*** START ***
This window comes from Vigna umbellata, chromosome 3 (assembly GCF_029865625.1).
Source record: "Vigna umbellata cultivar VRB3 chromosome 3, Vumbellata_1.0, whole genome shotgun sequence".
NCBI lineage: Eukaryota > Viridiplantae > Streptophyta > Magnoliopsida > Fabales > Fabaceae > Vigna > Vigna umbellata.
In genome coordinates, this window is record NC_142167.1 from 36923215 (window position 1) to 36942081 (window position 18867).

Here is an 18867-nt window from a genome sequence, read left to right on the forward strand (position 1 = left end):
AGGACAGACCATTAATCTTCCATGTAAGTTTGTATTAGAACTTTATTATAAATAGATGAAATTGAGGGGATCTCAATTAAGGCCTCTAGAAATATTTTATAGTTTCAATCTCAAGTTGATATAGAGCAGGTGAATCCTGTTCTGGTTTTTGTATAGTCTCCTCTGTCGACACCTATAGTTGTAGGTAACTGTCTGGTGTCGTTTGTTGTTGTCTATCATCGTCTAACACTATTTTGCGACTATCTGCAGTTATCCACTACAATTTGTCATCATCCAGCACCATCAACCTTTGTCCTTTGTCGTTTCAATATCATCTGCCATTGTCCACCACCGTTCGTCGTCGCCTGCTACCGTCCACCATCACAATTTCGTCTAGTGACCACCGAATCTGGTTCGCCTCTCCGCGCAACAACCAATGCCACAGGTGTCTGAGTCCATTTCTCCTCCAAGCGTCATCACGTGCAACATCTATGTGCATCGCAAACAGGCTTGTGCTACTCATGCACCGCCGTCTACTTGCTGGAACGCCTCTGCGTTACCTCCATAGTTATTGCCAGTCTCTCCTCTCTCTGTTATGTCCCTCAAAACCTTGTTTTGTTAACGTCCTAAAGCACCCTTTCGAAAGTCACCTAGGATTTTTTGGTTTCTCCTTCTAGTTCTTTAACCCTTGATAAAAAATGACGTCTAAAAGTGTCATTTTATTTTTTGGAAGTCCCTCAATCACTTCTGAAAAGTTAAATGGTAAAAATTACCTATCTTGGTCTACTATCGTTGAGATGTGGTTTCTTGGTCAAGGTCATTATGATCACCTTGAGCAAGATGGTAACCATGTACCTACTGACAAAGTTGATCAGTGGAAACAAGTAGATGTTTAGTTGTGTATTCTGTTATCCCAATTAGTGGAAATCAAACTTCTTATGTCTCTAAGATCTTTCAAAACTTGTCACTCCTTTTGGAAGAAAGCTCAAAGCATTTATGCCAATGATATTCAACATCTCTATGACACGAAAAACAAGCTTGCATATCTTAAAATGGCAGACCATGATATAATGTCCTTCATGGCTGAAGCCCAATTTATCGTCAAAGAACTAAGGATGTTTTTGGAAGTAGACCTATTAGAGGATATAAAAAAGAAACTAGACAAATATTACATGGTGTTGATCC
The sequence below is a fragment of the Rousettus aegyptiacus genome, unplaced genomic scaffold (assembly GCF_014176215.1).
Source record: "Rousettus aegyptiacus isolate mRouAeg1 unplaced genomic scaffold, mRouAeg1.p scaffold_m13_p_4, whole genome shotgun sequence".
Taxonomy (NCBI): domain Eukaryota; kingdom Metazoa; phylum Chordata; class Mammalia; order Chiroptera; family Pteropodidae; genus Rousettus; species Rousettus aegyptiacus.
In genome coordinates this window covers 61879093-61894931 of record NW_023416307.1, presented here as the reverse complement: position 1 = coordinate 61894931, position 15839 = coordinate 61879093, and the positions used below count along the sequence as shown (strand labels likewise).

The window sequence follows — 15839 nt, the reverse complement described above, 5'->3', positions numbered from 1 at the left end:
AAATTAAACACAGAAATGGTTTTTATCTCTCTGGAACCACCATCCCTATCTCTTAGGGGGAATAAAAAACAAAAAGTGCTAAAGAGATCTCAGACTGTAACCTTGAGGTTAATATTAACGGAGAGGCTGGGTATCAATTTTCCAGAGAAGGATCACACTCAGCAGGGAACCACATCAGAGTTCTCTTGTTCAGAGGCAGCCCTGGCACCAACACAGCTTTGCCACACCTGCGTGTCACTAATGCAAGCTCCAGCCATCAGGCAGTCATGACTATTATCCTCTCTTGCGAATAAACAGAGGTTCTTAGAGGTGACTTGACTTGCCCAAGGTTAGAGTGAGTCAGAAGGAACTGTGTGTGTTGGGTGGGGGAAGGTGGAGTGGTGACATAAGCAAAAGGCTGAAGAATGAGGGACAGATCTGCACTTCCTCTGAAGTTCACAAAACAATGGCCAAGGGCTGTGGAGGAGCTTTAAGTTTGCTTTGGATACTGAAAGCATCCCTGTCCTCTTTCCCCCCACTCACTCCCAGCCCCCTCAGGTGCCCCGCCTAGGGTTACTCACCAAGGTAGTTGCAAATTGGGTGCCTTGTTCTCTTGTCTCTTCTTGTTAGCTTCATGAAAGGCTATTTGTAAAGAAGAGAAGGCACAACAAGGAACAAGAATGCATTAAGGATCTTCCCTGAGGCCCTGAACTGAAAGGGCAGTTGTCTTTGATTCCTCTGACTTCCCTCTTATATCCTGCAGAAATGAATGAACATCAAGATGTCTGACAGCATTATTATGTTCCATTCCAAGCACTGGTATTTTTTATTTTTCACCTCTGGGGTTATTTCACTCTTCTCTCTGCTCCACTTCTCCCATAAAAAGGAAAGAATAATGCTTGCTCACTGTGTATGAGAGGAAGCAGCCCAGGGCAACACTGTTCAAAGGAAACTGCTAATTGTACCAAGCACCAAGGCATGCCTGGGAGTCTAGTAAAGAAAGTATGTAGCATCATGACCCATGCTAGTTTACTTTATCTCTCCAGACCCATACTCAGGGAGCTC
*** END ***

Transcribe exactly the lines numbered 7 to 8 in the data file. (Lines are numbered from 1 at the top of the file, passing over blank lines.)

The sequence below is a fragment of the Rousettus aegyptiacus genome, unplaced genomic scaffold (assembly GCF_014176215.1).
Source record: "Rousettus aegyptiacus isolate mRouAeg1 unplaced genomic scaffold, mRouAeg1.p scaffold_m13_p_4, whole genome shotgun sequence".